Netanyahu denies that Israel spied on Trump White House
Israeli Prime Minister Benjamin Netanyahu denied Thursday a Politico report that said the FBI and other U.S. intelligence agencies believe Israel was behind the planting of devices that intercept cellphone communications near the White House and around Washington, D.C.
Why it matters: The report highlights a rift between the two allies, as Israeli officials strenuously deny that such spying took place while Politico reports that "former [U.S.] officials with deep experience dealing with intelligence matters scoff at the Israeli claim."
- Israeli officials are wondering amongst themselves why such an accusation would be brought up at the current time.
- Politico reports that the devices were "likely intended" to spy on President Trump and his top aides, citing a former official.
- The report also states that "the Trump administration took no action to punish or even privately scold the Israeli government" after U.S. intelligence agencies concluded that Israel was likely behind the planted devices, citing one former senior intelligence official.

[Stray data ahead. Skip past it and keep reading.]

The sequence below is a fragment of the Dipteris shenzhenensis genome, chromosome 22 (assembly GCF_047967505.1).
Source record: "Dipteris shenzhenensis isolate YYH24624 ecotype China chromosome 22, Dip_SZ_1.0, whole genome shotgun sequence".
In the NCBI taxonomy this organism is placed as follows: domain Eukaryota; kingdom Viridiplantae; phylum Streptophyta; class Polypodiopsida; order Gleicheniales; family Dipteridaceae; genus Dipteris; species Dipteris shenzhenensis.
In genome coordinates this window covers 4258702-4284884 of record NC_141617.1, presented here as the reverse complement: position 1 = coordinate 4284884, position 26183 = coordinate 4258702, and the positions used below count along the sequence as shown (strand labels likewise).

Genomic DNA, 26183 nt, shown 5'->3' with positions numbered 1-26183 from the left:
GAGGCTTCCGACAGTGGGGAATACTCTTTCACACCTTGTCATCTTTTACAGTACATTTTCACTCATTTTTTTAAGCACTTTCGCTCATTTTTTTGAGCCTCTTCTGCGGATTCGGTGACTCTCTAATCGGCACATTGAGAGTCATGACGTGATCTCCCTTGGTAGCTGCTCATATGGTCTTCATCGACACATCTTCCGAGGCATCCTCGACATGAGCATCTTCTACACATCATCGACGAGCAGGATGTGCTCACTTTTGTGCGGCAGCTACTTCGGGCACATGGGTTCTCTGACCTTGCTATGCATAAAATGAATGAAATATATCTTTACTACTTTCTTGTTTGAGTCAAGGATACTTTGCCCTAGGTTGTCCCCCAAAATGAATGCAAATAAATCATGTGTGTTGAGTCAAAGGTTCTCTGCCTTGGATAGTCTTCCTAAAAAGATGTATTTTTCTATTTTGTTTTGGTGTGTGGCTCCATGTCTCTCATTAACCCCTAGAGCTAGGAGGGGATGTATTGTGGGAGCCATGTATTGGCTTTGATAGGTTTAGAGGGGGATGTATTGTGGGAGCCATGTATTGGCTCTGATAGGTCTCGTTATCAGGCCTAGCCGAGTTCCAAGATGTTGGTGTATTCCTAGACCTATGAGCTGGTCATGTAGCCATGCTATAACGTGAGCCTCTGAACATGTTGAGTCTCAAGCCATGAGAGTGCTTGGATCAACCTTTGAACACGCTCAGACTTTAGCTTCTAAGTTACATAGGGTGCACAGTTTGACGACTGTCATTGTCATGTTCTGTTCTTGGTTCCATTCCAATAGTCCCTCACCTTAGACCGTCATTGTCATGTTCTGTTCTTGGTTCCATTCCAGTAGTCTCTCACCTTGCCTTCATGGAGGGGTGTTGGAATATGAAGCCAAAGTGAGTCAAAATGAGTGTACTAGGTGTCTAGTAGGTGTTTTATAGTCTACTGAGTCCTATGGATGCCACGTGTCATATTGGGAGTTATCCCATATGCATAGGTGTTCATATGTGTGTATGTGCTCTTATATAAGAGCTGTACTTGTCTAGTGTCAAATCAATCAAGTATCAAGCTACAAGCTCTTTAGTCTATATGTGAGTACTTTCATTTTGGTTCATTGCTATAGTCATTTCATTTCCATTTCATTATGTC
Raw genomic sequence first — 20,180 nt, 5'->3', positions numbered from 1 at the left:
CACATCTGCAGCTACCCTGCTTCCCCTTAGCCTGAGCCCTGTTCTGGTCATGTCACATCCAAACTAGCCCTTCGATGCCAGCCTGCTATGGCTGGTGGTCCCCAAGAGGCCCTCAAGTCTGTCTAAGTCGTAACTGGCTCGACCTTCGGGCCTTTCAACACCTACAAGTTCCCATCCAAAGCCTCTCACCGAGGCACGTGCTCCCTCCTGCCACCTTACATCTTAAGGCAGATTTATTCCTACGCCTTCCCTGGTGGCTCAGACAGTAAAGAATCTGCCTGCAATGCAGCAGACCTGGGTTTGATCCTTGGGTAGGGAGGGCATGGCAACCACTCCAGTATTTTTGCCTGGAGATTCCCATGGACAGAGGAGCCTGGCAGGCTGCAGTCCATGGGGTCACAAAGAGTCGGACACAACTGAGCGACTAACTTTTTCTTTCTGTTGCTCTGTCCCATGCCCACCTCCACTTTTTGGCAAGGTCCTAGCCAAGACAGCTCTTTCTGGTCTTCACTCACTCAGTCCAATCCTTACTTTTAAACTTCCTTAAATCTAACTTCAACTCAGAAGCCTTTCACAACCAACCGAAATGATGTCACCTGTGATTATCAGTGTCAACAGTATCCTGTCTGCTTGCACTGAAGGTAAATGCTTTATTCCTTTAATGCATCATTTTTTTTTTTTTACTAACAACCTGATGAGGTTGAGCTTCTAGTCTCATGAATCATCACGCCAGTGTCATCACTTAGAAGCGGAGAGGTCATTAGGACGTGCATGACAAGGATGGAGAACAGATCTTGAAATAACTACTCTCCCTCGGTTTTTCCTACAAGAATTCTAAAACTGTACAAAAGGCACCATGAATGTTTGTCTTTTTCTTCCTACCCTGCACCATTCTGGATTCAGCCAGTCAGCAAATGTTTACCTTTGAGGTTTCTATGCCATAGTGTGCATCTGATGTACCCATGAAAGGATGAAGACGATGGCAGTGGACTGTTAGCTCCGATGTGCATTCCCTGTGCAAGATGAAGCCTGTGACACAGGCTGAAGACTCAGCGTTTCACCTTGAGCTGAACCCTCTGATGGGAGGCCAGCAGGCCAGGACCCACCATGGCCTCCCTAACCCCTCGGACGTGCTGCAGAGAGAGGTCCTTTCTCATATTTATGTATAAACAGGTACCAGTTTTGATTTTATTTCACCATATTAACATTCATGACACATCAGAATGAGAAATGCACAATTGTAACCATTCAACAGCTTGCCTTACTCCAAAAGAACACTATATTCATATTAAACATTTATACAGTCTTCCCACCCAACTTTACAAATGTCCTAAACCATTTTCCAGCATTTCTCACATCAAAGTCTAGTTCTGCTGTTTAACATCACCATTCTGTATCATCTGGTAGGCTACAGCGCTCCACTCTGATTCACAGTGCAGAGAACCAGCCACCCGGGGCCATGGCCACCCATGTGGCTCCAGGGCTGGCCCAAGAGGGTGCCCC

The state of play: Netanyahu saw the report while he was on a plane heading to Sochi for a meeting with Russian President Vladimir Putin, and his office issued a statement minutes later calling the report and the accusations "a blatant lie."
- It added: "There is a longstanding commitment, and a directive from the Israeli government, not to engage in any intelligence operations in the U.S. This directive is strictly enforced without exception."
- After landing in Sochi, Netanyahu reiterated his denial in front of news cameras and called the spying allegations a "complete fabrication." He stressed that he gave orders not to spy on the U.S. and that he has made sure those orders were kept.